Competition is supposed to bring out the best in students by making them take their studies more seriously. But there is a downside that deserves far greater attention. It involves the use of prescription stimulants to give them an edge (“Risky Rise of the Good-Grade Pill,” The New York Times, Jun. 10).
Driven to excel in the college admissions game, students are turning to such drugs as Adderall, Vyvanse, Ritalin and Focalin to get a leg up on tests. It’s impossible to know with certainty how prevalent the practice is, but the New York Times estimates that between 15 and 40 percent of students in schools with high academic standards are involved.
The abuse of these drugs is extremely disturbing. They have caused addiction and even death in ways not unlike heroin. But they also raise the question of cheating. Just as anabolic steroids have been used by athletes to boost their performance, stimulants in their various forms are being used by students to shine on high-stakes tests.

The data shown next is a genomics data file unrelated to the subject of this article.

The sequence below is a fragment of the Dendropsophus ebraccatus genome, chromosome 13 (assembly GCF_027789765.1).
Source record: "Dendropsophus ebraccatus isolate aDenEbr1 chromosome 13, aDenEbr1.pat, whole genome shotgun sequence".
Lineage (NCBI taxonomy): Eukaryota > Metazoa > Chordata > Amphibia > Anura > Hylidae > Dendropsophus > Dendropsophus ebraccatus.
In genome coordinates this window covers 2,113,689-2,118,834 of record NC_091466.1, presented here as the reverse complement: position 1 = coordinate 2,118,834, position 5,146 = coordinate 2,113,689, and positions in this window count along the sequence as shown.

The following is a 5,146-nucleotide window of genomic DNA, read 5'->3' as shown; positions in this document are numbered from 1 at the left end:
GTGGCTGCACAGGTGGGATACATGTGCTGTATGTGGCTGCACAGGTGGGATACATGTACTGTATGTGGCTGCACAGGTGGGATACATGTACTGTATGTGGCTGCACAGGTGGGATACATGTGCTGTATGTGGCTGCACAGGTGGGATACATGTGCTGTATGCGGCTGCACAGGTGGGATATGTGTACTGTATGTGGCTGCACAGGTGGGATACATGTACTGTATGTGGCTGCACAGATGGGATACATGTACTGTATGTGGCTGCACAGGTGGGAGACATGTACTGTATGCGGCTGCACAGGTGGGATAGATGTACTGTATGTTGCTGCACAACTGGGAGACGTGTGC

None of this should come as a surprise to anyone who is familiar with Campbell’s Law: The more any quantitative indicator is used for decision making, the more it will be subject to corruption and the more it will corrupt the very process it is intended to monitor. Unless the law is repealed, I expect to see further evidence in the years ahead. I’m pessimistic because parents have bought into the competition frenzy. Why would students not be affected?
How did things get so bad? I place heavy blame on the notion that college is for everyone. This is an absurdity, but it is taken on faith. Even if a college degree is a union card for a successful future, few parents take time to ask whether the price paid for getting into a marquee name school is worth it. If parents lose a child, can they ever live with themselves?
I keep coming back to a book written in 1963 by John Keats. In The Sheepskin Psychosis, he wrote that college is merely the most convenient place to learn how to learn. It is not an absolute determinant. Perhaps if more parents imbued their children with this axiom, there would be fewer tragedies. I don’t minimize the role that peer pressure plays, but students can resist if parents have done their job.
The opinions expressed in Walt Gardner’s Reality Check are strictly those of the author(s) and do not reflect the opinions or endorsement of Editorial Projects in Education, or any of its publications.